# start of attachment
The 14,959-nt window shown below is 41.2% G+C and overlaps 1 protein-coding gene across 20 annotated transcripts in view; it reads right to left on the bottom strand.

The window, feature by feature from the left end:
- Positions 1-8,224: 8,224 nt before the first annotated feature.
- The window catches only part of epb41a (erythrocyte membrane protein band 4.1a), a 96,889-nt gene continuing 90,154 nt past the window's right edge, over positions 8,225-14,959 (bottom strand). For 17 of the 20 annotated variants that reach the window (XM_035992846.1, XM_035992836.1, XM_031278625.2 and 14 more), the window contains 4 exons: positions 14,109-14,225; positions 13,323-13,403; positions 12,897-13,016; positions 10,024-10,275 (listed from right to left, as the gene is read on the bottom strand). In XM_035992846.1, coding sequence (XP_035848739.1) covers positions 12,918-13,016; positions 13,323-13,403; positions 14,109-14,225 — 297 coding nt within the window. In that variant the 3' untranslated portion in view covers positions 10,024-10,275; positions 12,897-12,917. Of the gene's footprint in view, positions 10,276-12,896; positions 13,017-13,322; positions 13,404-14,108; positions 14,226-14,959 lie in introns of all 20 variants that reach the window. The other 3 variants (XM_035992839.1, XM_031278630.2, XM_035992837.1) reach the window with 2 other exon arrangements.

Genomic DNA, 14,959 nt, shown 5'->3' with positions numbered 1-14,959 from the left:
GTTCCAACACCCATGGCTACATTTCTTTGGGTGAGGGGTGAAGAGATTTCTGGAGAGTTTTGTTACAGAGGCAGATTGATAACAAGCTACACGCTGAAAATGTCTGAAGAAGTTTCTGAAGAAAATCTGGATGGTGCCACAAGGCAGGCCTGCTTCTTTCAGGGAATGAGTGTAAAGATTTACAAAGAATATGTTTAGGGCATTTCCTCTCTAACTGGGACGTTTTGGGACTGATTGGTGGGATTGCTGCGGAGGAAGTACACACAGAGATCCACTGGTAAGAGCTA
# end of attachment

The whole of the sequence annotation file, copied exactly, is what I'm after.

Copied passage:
The 14,959-nt window shown below is 41.2% G+C and overlaps 1 protein-coding gene across 20 annotated transcripts in view; it reads right to left on the bottom strand.

The window, feature by feature from the left end:
- Positions 1-8,224: 8,224 nt before the first annotated feature.
- The window catches only part of epb41a (erythrocyte membrane protein band 4.1a), a 96,889-nt gene continuing 90,154 nt past the window's right edge, over positions 8,225-14,959 (bottom strand). For 17 of the 20 annotated variants that reach the window (XM_035992846.1, XM_035992836.1, XM_031278625.2 and 14 more), the window contains 4 exons: positions 14,109-14,225; positions 13,323-13,403; positions 12,897-13,016; positions 10,024-10,275 (listed from right to left, as the gene is read on the bottom strand). In XM_035992846.1, coding sequence (XP_035848739.1) covers positions 12,918-13,016; positions 13,323-13,403; positions 14,109-14,225 — 297 coding nt within the window. In that variant the 3' untranslated portion in view covers positions 10,024-10,275; positions 12,897-12,917. Of the gene's footprint in view, positions 10,276-12,896; positions 13,017-13,322; positions 13,404-14,108; positions 14,226-14,959 lie in introns of all 20 variants that reach the window. The other 3 variants (XM_035992839.1, XM_031278630.2, XM_035992837.1) reach the window with 2 other exon arrangements.

Genomic DNA, 14,959 nt, shown 5'->3' with positions numbered 1-14,959 from the left:
GTTCCAACACCCATGGCTACATTTCTTTGGGTGAGGGGTGAAGAGATTTCTGGAGAGTTTTGTTACAGAGGCAGATTGATAACAAGCTACACGCTGAAAATGTCTGAAGAAGTTTCTGAAGAAAATCTGGATGGTGCCACAAGGCAGGCCTGCTTCTTTCAGGGAATGAGTGTAAAGATTTACAAAGAATATGTTTAGGGCATTTCCTCTCTAACTGGGACGTTTTGGGACTGATTGGTGGGATTGCTGCGGAGGAAGTACACACAGAGATCCACTGGTAAGAGCTA